Russia China Map
The concept of marker pax mercatoria is defined by political scientist Jim Chen, a professor at Michigan State University, who claims that the market and globalization can produce system stability: “In the public sphere, pax mercatoria represents the peace dividend that develops when free trade makes nations too busy and too rich to fight.”
Chen argues that the market is capable of eliminating the reasons for a clash in achieving a common benefit. We have already written about it: the market does not solve the problems of representation, social justice and the ecological and environmental challenge, states are complex and evolving systems, endowed with history, identity and culture, but it is the economy that determines time and needs.
The great history of these years is characterized by the affirmation of a Weltherrschaft of illiberal systems. However, the hegemonic wills of China and Russia clearly diverge.
China has made the markets of the world its own to assert its power, and it believes it has time on its side. It erodes the aspirations of neighboring countries through a slow process of definition of Lebensraum and financial crushing through credit leverage. Russia sees its time running out, flexes its muscles, arms its guns and declares war on the West as if we were in the 18th century.
The Russian rhetoric of Sergei Kagaranov – Putin’s ideologue – speaks of the great return of Russia after the collapse of the Soviet Union and the years of disorder and disarray after the fall of the empire.
But it is the data of the economy and trade which establish the exact size and relevance of the country that lives on the revenues of hydrocarbons rather than on investments in productive activities. Russia seems to be the daughter of Goncarov’s pen when he tells the life of Il’ ja Il’ič Oblomov, an inept and indolent man who lives on income.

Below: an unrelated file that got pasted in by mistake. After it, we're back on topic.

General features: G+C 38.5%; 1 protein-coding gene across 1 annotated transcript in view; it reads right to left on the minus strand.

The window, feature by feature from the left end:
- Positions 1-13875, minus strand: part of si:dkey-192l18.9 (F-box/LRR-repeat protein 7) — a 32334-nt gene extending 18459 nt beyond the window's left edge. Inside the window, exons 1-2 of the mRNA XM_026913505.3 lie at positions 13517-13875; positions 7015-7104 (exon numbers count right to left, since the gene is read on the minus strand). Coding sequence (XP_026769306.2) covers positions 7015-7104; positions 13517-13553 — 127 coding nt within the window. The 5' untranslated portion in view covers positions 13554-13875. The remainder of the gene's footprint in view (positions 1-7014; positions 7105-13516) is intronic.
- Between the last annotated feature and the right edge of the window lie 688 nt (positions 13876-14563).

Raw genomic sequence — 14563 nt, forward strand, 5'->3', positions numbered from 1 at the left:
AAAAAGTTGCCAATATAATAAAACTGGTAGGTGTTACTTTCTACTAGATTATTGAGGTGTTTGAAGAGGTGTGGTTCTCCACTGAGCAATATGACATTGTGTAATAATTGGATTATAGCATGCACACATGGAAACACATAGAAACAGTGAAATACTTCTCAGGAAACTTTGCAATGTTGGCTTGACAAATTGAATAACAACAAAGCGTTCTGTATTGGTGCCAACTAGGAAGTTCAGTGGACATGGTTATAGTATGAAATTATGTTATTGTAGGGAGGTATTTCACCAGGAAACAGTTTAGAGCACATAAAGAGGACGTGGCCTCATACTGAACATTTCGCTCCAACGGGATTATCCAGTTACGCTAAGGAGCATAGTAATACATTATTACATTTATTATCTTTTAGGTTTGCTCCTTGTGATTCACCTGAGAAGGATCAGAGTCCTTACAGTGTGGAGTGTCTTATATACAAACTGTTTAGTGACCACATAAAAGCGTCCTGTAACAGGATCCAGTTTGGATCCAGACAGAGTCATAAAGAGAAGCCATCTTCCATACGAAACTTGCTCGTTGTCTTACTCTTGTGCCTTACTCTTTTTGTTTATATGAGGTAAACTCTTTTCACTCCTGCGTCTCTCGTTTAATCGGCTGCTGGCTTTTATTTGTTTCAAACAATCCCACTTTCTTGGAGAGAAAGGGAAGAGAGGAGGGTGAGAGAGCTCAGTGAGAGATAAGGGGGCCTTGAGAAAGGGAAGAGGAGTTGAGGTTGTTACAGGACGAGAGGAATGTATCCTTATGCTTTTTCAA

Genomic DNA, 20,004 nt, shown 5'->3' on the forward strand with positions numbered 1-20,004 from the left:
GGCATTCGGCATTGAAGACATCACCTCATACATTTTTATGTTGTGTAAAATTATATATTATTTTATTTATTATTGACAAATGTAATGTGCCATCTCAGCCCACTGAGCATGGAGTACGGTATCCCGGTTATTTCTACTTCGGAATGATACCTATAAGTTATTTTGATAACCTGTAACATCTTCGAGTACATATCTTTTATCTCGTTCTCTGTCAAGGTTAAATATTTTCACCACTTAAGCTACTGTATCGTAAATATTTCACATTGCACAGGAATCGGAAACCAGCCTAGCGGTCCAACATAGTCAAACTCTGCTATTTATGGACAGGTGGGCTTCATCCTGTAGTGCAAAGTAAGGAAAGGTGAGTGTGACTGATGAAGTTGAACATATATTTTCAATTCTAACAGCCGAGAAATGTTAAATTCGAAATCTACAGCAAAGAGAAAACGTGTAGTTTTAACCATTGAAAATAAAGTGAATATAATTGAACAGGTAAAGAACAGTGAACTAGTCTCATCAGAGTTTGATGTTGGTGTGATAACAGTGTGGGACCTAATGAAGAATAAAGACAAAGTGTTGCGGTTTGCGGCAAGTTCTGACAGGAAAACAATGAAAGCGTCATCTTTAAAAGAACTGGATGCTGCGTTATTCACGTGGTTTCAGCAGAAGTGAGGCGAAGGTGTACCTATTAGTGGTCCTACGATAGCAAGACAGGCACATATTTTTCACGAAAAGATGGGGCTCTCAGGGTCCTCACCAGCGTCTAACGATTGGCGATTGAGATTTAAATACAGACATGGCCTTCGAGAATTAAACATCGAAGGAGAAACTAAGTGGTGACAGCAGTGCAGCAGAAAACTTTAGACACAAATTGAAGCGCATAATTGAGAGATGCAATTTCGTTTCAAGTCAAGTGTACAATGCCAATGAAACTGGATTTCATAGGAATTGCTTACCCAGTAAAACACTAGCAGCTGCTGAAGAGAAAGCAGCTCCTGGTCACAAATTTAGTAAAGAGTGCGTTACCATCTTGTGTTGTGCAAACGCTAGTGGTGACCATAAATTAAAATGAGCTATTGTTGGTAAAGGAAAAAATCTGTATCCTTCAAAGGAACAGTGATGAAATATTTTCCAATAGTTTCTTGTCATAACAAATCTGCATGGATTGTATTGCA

Let’s get to the numbers: Today the GDP of Russia is little more than that of Spain and less than that of Italy
The GDP per capita is only $ 10,000 per year and the population is approximately 145 million inhabitants
The GDP of Russia is made up of 40% gas and hydrocarbons – which following the global green revolution – will be worth much less
The remaining 60% of the Russian GDP is made up of services for 50% and agriculture for 3%. Industrial production not linked to gas and fossil fuels is in fact modest.
The GDP of Russia invests over 4% in military spending, where we have the country’s true excellence in armaments and cyber warfare.
A few days ago we pointed out how the green turning point – the revolution necessary for the economies of the world as well as the world – directly affected Russia, which has a backward economy. Moscow had banged its fists on the table and had gotten more time before methane gas was excluded from European energy plans.
Joseph Stiglitz, from the pages of the Internazionale, recalls that these will be the years in which large hydrocarbon producers and large companies will try to reap extra profits, because energy consumption models are changing. The Russian choice is that of an oil company, which seeks to change the rules of the markets when its concessions are completed.
Angelina Davydova, on the pages of the BBC website last November, described the inertia with which Russia faced the ecological transition and the decline of traditional fuels, with the belief that the game is not yet over: “In the next 20 to 30 years, industries related to oil and gas will remain one of the pillars of Russia’s economy,” says Alexey Miroshnichenko, first deputy chairman of Russia’s state development bank, VEB. “Even in the long term, renewable and conventional energy sources will coexist.”